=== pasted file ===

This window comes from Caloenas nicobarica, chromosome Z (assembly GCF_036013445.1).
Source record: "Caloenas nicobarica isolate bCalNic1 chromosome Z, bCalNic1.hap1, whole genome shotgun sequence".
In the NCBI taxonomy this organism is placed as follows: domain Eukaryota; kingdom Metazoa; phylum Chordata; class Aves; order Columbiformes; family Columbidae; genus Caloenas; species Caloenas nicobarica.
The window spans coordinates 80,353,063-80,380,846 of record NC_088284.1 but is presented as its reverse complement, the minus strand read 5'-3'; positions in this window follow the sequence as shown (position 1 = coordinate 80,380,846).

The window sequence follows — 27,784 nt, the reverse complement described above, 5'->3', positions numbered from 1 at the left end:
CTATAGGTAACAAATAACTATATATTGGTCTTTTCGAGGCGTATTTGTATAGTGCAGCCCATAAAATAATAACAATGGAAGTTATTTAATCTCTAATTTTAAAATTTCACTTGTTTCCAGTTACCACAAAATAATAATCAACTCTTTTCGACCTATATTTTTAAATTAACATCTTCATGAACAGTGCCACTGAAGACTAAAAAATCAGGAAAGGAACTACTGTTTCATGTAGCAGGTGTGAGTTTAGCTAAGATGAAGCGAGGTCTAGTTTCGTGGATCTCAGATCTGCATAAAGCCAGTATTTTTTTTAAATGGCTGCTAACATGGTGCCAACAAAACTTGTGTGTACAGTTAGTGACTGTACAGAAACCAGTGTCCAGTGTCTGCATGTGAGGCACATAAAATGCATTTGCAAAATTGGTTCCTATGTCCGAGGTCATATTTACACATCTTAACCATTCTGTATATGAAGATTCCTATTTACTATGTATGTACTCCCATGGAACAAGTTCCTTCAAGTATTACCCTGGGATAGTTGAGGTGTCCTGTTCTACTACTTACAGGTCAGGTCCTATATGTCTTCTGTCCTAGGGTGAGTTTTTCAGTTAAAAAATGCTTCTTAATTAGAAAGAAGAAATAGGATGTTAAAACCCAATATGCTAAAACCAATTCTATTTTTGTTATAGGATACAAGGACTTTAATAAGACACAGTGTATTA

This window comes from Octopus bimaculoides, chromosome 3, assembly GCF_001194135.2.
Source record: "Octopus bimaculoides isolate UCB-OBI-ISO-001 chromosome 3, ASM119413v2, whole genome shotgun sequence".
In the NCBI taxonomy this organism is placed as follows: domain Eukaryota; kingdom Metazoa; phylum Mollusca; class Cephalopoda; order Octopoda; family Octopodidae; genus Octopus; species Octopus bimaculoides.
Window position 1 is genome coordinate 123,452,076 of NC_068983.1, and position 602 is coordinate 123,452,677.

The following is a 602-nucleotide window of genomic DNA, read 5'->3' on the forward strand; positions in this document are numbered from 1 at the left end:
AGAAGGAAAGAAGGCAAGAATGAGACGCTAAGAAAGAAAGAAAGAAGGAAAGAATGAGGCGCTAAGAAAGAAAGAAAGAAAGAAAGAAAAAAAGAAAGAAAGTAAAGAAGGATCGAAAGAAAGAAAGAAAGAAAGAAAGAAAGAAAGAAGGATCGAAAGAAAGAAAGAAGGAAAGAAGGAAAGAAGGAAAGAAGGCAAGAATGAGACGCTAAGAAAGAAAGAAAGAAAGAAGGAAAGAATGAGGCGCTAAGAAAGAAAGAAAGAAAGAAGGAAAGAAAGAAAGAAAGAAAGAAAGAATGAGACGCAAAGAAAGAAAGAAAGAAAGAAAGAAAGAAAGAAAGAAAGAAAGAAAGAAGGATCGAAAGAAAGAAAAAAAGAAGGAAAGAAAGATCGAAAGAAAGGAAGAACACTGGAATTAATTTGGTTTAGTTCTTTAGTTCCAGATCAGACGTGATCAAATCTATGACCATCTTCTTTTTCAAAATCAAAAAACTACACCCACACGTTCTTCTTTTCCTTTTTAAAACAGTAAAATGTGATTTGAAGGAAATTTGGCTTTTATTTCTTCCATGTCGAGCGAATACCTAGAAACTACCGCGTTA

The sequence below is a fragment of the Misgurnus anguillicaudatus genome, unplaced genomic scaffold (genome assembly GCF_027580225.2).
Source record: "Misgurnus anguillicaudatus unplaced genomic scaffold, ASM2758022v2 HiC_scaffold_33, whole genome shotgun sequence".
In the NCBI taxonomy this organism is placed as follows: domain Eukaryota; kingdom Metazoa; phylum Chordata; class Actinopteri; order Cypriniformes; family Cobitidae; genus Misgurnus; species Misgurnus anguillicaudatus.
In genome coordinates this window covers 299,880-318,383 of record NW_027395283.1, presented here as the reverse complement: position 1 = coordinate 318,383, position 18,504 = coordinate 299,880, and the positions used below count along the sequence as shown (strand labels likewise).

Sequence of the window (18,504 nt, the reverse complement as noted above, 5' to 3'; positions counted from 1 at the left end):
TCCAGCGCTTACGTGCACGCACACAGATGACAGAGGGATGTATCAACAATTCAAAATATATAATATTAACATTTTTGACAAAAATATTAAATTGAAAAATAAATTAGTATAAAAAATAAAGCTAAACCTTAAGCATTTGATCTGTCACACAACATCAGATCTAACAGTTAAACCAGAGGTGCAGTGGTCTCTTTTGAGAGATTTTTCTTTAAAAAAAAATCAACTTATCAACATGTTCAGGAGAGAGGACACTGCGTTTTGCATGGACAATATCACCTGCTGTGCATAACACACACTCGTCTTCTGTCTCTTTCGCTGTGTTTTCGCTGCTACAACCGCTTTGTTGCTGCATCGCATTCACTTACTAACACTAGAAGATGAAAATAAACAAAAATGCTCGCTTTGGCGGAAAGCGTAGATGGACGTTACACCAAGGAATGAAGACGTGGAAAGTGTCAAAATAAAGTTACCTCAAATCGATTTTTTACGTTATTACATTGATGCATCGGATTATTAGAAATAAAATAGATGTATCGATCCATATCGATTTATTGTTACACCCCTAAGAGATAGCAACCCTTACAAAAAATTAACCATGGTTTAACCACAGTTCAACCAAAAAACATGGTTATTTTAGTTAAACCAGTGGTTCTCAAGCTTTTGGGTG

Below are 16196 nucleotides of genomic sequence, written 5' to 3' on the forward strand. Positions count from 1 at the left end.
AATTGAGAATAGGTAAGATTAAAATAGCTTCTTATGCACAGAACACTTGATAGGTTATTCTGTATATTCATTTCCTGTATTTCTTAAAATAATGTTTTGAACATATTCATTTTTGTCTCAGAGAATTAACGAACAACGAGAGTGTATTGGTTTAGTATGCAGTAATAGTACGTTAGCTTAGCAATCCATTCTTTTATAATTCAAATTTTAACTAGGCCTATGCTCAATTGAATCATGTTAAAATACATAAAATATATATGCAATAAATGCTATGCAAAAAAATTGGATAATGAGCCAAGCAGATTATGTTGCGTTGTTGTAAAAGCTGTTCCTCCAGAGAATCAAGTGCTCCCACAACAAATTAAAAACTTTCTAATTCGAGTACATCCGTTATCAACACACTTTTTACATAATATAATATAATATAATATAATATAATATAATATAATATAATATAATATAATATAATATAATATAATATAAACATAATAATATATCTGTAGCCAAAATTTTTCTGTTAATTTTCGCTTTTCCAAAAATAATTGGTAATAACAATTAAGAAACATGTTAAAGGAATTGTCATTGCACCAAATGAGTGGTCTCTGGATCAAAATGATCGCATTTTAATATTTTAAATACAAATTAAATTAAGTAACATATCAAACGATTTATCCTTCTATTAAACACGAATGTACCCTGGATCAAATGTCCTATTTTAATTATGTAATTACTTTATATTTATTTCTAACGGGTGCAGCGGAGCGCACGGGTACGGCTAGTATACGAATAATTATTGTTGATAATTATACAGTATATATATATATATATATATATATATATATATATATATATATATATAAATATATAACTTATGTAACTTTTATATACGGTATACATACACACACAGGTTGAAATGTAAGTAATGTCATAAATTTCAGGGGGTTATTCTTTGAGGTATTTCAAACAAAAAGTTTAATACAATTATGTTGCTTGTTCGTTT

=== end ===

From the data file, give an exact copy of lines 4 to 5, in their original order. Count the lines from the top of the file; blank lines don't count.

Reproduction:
The window spans coordinates 80,353,063-80,380,846 of record NC_088284.1 but is presented as its reverse complement, the minus strand read 5'-3'; positions in this window follow the sequence as shown (position 1 = coordinate 80,380,846).

The window sequence follows — 27,784 nt, the reverse complement described above, 5'->3', positions numbered from 1 at the left end: